Katsuya got a bottle of water from the fridge and went back to his room. He grabbed the whiskey off the shelf and pulled at it, drank some water, then more whiskey. Opened the desk drawer and took out the sheet of pills, tearing the silver foil and spilling two into his palm. He crushed them between his teeth, washed them down with a swig, then inserted the rental video into the machine. Sinking into the bed, he fast-forwarded through the previews until the film started.
It was an older movie. A meteorite crashes to the ground, deep in a forest in the Soviet hinterlands. A team is sent in to investigate. The force of impact has flattened the trees for miles around, and once the five members of the team enter the surreal landscape they are all overcome by the same hallucination.
A condensed history of all the conflict and slaughter that has unfolded since the dawn of life on earth. The members of the team join the endless battles, becoming warriors from different times and places, becoming life-forms other than human. A war fought with spears and axes hundreds of years ago, a hunt for great beasts thousands of years in the past, a million-year-old animal struggle for survival. The setting lurches from age to age and land to land, space is warped, the colors grow too vivid and shapes begin to blur, until form and color collapse and reform and the world appears as though through the eyes of some new creature.
Katsuya wasn’t sure if what he was seeing was the movie image of the investigative team’s hallucination or his own drug-induced vision. His body was heavy and slack. He might even have been dreaming.
Sound and color shudder and bleed as the vision flows onward, human against human, humans against other organisms, mammals and birds, fish and insects and plants, all killing each other, then breeding, then killing again. The great toppled trees snap back upright, the frigid climate turns tropical, and amid the strangling heat and damp of the forest, thousands of battles, millions. Reptiles and invertebrates and vegetation locked in endless cycles of combat, then the scene shifts and the struggles of ancient life-forms unfold in the sea and sky. Grotesque fish and squid and ichthyosaurs tear at each other’s flesh as they swim through water black with blood, gargantuan birds swoop down from a dizzyingly multihued sky to slash with beak and talon at giant jellyfish that glow like clouds of fireflies.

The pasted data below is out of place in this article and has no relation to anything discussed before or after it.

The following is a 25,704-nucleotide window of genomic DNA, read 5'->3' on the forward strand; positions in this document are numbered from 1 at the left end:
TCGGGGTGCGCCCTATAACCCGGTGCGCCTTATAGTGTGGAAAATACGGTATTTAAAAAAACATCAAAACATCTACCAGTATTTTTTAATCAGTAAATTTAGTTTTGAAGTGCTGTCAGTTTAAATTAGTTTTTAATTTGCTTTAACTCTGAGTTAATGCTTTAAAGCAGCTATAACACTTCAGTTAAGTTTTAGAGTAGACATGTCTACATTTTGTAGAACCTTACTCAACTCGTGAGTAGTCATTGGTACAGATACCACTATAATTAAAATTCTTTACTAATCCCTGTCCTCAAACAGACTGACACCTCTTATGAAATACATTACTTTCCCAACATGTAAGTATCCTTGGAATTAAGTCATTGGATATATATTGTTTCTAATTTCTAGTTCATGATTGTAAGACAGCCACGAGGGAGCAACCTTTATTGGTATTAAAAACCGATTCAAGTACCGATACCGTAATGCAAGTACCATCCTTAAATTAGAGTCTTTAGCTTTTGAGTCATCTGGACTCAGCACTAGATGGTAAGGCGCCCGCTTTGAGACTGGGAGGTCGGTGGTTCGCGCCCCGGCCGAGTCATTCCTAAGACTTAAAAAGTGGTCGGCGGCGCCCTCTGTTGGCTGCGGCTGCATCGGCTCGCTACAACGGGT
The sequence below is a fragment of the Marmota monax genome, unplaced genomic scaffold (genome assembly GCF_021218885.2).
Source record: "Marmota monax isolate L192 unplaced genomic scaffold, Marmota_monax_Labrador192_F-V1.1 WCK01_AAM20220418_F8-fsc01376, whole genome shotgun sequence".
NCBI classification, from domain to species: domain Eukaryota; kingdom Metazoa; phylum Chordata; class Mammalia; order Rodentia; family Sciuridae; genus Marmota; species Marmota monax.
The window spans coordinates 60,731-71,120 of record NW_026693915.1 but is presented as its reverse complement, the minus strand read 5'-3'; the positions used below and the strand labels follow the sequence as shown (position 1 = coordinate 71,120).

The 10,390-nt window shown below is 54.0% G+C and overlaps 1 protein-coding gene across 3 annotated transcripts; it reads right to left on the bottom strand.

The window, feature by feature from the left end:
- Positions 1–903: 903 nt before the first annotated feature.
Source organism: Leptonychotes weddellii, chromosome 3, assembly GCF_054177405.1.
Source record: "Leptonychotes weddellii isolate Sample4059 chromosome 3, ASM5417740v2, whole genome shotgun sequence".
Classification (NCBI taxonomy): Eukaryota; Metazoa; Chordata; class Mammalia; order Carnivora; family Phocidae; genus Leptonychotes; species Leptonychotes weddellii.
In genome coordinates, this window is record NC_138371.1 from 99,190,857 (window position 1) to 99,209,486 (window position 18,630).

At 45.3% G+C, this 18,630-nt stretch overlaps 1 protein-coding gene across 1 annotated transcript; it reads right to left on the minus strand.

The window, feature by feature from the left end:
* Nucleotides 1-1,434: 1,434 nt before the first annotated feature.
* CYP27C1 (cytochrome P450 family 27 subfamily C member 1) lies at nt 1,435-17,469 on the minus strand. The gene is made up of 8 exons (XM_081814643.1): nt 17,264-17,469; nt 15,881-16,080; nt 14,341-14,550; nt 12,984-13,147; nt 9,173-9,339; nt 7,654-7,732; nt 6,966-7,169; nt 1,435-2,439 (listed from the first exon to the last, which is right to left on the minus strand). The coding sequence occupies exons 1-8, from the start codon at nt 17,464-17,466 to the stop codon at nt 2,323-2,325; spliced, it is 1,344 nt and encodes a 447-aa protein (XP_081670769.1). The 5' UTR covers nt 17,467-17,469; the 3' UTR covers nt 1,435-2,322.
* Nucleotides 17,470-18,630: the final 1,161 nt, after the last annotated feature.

In the end the hallucinating members of the investigative team kill each other, their fallen bodies left to be devoured by animals and insects and bacteria. The last surviving member takes his own life. A flock of birds peck at his corpse before winging off between the dark clouds and toppled trees. After a long while they reach the edge of the forest and a city bristling with high-rises comes into view. The birds fly away beyond the rooftops, but one little sky-blue bird breaks from the flock and flutters down between the buildings to a park, toward a stroller. It lands on the outstretched finger of a cooing baby. The camera zooms in on the bird’s head, and in the depths of its jet-black eye appears a forest. The baby is there, standing against a tree, only now it’s grown up, and naked. A hand hanging at its side, clutching a knife covered with blood.
The mother’s voice calls out and the screen fills with the baby’s innocent face. The bird hops over to the mother’s open hand, and she exclaims with delight while her baby burbles happily. The little sky-blue bird hops now to the hood of the carriage and begins to sing sweetly. Its head is cocked as it sings, then for an instant it seems to flash an insinuating smile. The mother pushes the stroller through the park under the vivid red maple leaves, headed back to her apartment, walking away from the camera as the film ends.
Even after the credits stopped rolling and the blue government warning turned into a blizzard of static, Katsuya kept staring at the screen, a vague grin on his face. His body was dead, but his eyes were alive, transmitting images to his brain. The baby from the movie is crawling across the floor toward him. He tries to escape but he can’t move, can’t even scream. Somehow he manages to shut his eyes. He feels the pressure of the baby’s hands and knees on his thighs, he does everything he can to ignore it—and then he hears the click and whirr of the videotape auto-rewinding. The weight of the baby disappears. The images flicker up from the depths of his mind but never quite take form, instead being sucked back down into the darkness as sleep spreads out from behind his eyes.
From Rainbow Bird © Shun Medoruma. By arrangement with the author. Translation © 2018 Sam Malissa. All rights reserved.